The state’s toddlers and military technicians don’t often have much in common, but both are victims of the same budget cuts that came as a consequence of the federal budget sequester.
Nationally, there’s been a sigh of relief among many federal programs where cuts turned out to be less severe than originally anticipated. A Washington Post story published Monday revealed that only 11 of the 48 “dire predictions” made by the Obama administration have come to fruition.
But two of the programs that haven’t been spared in this state — the Vermont National Guard and Head Start, a federally funded child development program — are feeling the impacts of the cuts acutely. Starting Monday, roughly 500 military technicians in the Vermont National Guard will be put on furlough. Meanwhile, Head Start programs across the state have had to shed staff, put children on wait lists and prematurely shut their doors for the summer.
Guard maintenance deferred
The furlough, which is split 50-50 between technicians in the Air Guard and the Army Guard, will take place from July 8 to Sept 30. The reduction in work time represents a budget cut of $2 million for the Vermont National Guard. Technicians won’t come to work on Mondays, which means they will lose a total of 11 days of work and 20 percent of their paychecks during that period.
Summer is peak training time for the Guard, and Adjutant Gen. Steven Cray says the timing for furlough “couldn’t have been worse” in that regard. The Guard will have to fly fewer aircraft during training sessions and use less equipment as maintenance needs are deferred.
But Guard operations in general won’t have to be scaled back, according to Cray, and the brunt of the impact will be felt by families.
“It’s mostly a hardship for the families. They are going to feel most of the stress,” he said.
If the furlough extends beyond September — a question contingent on what happens in Congress — the 4,000-member Vermont National Guard would start to see a more significant impact on its maintenance and training operations, Cray said.
Hampering Head Start
The state’s Head Start programs are also waiting with bated breath, hoping Congress can reach an agreement on the 2014 budget that would stop, or at least mitigate, future spending cuts.
Head Start provides early education and wraparound health services for low-income children up to age 5 and social services, such as mental health, substance abuse, and domestic violence counseling, for families.
Vermont has seven Head Start programs and four Early Head Start programs, which offer services to pregnant women and toddlers. They are grappling with an $800,000 cut that was made across the board in proportion to their individual budgets.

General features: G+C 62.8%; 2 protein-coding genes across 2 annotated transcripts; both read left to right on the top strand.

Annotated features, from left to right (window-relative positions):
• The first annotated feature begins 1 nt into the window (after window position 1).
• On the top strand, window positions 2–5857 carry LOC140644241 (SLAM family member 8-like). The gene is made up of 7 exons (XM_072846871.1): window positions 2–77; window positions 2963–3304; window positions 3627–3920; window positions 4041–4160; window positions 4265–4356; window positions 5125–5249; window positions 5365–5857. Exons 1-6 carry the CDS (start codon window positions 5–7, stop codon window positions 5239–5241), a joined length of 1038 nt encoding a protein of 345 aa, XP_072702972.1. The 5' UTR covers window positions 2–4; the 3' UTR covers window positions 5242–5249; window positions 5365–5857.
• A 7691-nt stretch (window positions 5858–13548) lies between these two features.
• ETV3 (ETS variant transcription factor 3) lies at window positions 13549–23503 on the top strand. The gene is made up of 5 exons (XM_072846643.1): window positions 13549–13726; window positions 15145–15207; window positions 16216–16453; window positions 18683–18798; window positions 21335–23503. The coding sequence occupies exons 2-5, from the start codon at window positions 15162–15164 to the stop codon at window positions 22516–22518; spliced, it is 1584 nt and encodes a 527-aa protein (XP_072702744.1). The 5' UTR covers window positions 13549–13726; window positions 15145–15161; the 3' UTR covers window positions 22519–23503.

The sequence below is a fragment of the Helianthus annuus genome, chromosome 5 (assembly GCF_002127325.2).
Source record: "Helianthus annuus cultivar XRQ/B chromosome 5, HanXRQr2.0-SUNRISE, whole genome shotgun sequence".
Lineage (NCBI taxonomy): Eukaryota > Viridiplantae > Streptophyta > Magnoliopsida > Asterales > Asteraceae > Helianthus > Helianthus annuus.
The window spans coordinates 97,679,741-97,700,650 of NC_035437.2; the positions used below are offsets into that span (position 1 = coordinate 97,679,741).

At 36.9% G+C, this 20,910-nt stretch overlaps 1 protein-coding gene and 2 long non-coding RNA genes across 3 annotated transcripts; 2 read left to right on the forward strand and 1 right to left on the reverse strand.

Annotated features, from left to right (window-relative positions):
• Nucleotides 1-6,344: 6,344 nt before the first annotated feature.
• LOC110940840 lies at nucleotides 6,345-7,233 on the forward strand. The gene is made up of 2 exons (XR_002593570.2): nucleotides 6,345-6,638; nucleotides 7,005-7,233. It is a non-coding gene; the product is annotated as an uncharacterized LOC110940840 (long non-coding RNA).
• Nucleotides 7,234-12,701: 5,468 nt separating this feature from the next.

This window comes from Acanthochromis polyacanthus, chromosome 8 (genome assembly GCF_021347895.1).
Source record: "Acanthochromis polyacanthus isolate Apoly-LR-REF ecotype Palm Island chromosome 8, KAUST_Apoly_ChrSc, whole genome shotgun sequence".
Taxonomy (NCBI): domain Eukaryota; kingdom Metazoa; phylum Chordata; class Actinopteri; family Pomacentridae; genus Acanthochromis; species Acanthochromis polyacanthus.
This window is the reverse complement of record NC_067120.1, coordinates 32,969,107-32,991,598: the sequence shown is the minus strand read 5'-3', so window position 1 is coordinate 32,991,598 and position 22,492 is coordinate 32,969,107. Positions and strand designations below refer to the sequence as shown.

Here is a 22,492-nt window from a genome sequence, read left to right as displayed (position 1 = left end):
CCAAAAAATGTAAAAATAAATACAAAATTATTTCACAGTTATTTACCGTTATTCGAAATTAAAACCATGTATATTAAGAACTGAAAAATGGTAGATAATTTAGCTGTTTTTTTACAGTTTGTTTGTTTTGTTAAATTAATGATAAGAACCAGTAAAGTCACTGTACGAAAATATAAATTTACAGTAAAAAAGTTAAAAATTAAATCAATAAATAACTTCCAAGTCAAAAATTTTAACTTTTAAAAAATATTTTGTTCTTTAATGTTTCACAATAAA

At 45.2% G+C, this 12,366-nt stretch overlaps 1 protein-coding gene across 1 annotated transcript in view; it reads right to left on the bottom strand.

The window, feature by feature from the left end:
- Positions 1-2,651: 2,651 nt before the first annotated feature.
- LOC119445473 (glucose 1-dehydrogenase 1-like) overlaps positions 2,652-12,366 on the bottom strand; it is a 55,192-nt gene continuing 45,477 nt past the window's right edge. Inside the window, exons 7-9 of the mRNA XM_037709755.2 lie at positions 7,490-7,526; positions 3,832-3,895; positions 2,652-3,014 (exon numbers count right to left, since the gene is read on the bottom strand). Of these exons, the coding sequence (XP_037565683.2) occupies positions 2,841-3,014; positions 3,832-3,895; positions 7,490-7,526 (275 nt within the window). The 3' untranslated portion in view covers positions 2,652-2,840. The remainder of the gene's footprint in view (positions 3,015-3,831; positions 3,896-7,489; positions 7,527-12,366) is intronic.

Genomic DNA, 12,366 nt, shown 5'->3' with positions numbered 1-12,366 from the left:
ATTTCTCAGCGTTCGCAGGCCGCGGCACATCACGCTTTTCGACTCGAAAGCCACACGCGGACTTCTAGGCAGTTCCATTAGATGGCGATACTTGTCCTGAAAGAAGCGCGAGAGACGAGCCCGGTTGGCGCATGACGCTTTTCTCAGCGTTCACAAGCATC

Statewide, Head Start enrolled 150 fewer children in 2013 and laid off 22 staff members as a result of the sequester. Programs have also had to scale back a number of positions — teachers, home visitors, supervisors, and managers — without eliminating them entirely. Some centers, particularly those in the northwestern part of the state, have had to shut down operations several weeks early to save money.
Several programs that collaborate with local child care centers, providing health services and family services to their children, have had to sever those agreements.
Paul Behrman, director of the Champlain Valley Head Start and chair of the Vermont Head Start Association, said the sequester has hit some of the most vulnerable families in Vermont.
“These cuts are devastating for kids and families and communities,” he said. “In many cases, this is the program that is serving some of those most vulnerable kids and families, providing some of those most critical services.”
Head Start served about 1,600 children in the state, prior to sequestration, but Behrman estimates that’s only about half of the eligible population. Paring back enrollment by 150 children puts them further from their goal of meeting the needs of low-income families. Head Start centers keep waiting lists and they prioritize the most needy families for acceptance.
The sudden onset of the cuts, which came mid-fiscal year had made it harder for programs to cope with them, Behrman said. “This cut was coming down the pike halfway into our funding cycle. You cannot spread that cut over an entire fiscal year when it’s coming midstream.”
Northeast Kingdom Community Action (NEKCA) runs the Head Start program in Orleans, Essex and Caledonia counties. Linda Michniewicz, the program’s director, said the cuts have been “devastating” in a region where child poverty levels typically outpace the rest of the state and child care centers are few and far between.
NEKCA lost $150,000, and, as a result, 17 children were bumped from the program. As part of the scaleback, NEKCA has also had to reduce personnel — instead of cutting staff, Michniewicz said they’ve instituted staggered temporary layoffs — and closed programs one or two weeks early.
“We cut here and there wherever we could. I think we got through this round by the skin of our teeth but who knows what’s coming next.”